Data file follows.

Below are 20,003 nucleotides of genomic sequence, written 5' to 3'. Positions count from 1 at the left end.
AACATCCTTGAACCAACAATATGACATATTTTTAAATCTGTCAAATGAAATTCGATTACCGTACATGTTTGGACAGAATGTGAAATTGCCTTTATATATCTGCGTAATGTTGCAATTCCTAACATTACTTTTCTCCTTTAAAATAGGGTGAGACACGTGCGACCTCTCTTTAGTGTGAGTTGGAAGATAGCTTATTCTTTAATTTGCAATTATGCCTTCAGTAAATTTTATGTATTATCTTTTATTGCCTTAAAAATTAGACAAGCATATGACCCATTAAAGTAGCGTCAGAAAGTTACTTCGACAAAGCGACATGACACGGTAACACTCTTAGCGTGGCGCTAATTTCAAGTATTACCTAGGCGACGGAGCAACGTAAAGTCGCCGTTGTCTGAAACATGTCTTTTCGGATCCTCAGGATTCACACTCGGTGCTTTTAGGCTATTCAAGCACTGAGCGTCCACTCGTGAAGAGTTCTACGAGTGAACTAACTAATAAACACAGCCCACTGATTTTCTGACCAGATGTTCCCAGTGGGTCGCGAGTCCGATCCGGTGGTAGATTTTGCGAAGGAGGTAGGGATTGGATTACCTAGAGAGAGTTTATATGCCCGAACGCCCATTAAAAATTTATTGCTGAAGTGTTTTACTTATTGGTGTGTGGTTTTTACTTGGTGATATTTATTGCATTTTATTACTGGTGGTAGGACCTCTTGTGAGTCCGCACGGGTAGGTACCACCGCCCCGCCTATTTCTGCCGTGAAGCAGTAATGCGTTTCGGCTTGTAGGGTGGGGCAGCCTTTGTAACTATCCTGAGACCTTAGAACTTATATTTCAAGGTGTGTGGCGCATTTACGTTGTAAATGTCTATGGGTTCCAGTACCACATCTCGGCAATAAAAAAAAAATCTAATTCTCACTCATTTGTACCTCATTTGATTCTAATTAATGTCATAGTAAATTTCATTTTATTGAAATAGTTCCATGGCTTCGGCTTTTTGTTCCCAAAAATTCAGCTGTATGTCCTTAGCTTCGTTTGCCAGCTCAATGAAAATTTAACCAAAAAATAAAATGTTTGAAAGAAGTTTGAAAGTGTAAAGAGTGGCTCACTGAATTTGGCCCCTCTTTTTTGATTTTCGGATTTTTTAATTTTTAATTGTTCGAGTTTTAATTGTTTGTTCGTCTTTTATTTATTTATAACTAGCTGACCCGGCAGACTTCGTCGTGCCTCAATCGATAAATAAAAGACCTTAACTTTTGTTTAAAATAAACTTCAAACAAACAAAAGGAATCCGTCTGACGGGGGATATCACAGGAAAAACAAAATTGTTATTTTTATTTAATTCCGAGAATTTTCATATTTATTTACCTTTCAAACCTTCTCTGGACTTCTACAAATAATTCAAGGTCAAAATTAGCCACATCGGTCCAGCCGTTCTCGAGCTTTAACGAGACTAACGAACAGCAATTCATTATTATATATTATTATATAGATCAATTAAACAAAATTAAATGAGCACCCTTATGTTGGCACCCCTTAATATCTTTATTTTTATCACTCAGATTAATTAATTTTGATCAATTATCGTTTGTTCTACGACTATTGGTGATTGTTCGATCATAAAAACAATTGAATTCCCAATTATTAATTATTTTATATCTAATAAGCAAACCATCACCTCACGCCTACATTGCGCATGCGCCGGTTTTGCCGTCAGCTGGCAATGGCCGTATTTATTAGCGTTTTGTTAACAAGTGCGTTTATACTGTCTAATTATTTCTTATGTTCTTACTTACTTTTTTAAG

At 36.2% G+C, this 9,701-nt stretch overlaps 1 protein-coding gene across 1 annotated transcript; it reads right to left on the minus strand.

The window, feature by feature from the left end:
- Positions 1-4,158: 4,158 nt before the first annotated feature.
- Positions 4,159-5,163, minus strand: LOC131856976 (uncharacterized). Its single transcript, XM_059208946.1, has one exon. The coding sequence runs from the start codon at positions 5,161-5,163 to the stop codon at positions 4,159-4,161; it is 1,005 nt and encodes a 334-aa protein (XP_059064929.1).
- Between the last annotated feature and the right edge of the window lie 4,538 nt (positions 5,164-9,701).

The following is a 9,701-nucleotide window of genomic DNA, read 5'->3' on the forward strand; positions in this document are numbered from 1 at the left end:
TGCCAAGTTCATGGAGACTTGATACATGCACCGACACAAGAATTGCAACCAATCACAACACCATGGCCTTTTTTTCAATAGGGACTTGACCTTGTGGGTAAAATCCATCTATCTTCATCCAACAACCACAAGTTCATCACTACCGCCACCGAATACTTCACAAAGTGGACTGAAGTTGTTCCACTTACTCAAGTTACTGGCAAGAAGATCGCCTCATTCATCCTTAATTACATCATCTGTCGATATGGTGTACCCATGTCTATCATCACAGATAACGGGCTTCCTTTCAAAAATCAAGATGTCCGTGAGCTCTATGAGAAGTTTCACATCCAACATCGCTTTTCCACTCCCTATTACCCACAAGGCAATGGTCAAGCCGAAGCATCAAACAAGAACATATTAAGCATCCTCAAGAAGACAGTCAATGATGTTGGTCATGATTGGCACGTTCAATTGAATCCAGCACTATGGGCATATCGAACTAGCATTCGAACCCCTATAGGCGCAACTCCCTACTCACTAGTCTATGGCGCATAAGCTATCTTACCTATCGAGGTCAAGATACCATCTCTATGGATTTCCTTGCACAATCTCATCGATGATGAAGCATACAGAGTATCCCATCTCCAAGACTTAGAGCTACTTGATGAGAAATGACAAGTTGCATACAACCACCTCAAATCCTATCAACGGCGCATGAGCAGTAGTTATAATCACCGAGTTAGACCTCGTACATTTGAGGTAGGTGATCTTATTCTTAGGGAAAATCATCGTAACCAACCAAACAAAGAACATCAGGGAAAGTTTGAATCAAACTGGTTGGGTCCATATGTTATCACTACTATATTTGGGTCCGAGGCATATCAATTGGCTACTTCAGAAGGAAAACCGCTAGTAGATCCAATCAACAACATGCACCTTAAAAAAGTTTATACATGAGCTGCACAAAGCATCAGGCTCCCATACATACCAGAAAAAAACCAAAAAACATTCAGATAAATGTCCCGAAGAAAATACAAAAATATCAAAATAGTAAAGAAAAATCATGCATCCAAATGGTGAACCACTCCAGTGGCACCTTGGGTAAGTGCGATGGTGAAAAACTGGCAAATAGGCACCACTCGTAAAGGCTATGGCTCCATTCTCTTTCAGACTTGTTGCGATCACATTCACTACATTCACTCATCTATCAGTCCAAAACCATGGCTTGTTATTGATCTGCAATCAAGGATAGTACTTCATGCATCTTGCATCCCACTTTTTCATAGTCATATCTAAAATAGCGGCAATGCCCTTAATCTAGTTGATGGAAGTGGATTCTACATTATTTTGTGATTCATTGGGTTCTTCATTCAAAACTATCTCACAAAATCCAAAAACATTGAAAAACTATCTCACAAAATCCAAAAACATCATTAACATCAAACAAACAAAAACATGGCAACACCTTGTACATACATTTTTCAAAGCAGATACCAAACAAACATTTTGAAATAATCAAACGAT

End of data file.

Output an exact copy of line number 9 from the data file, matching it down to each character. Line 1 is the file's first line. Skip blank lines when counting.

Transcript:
TGCCAAGTTCATGGAGACTTGATACATGCACCGACACAAGAATTGCAACCAATCACAACACCATGGCCTTTTTTTCAATAGGGACTTGACCTTGTGGGTAAAATCCATCTATCTTCATCCAACAACCACAAGTTCATCACTACCGCCACCGAATACTTCACAAAGTGGACTGAAGTTGTTCCACTTACTCAAGTTACTGGCAAGAAGATCGCCTCATTCATCCTTAATTACATCATCTGTCGATATGGTGTACCCATGTCTATCATCACAGATAACGGGCTTCCTTTCAAAAATCAAGATGTCCGTGAGCTCTATGAGAAGTTTCACATCCAACATCGCTTTTCCACTCCCTATTACCCACAAGGCAATGGTCAAGCCGAAGCATCAAACAAGAACATATTAAGCATCCTCAAGAAGACAGTCAATGATGTTGGTCATGATTGGCACGTTCAATTGAATCCAGCACTATGGGCATATCGAACTAGCATTCGAACCCCTATAGGCGCAACTCCCTACTCACTAGTCTATGGCGCATAAGCTATCTTACCTATCGAGGTCAAGATACCATCTCTATGGATTTCCTTGCACAATCTCATCGATGATGAAGCATACAGAGTATCCCATCTCCAAGACTTAGAGCTACTTGATGAGAAATGACAAGTTGCATACAACCACCTCAAATCCTATCAACGGCGCATGAGCAGTAGTTATAATCACCGAGTTAGACCTCGTACATTTGAGGTAGGTGATCTTATTCTTAGGGAAAATCATCGTAACCAACCAAACAAAGAACATCAGGGAAAGTTTGAATCAAACTGGTTGGGTCCATATGTTATCACTACTATATTTGGGTCCGAGGCATATCAATTGGCTACTTCAGAAGGAAAACCGCTAGTAGATCCAATCAACAACATGCACCTTAAAAAAGTTTATACATGAGCTGCACAAAGCATCAGGCTCCCATACATACCAGAAAAAAACCAAAAAACATTCAGATAAATGTCCCGAAGAAAATACAAAAATATCAAAATAGTAAAGAAAAATCATGCATCCAAATGGTGAACCACTCCAGTGGCACCTTGGGTAAGTGCGATGGTGAAAAACTGGCAAATAGGCACCACTCGTAAAGGCTATGGCTCCATTCTCTTTCAGACTTGTTGCGATCACATTCACTACATTCACTCATCTATCAGTCCAAAACCATGGCTTGTTATTGATCTGCAATCAAGGATAGTACTTCATGCATCTTGCATCCCACTTTTTCATAGTCATATCTAAAATAGCGGCAATGCCCTTAATCTAGTTGATGGAAGTGGATTCTACATTATTTTGTGATTCATTGGGTTCTTCATTCAAAACTATCTCACAAAATCCAAAAACATTGAAAAACTATCTCACAAAATCCAAAAACATCATTAACATCAAACAAACAAAAACATGGCAACACCTTGTACATACATTTTTCAAAGCAGATACCAAACAAACATTTTGAAATAATCAAACGAT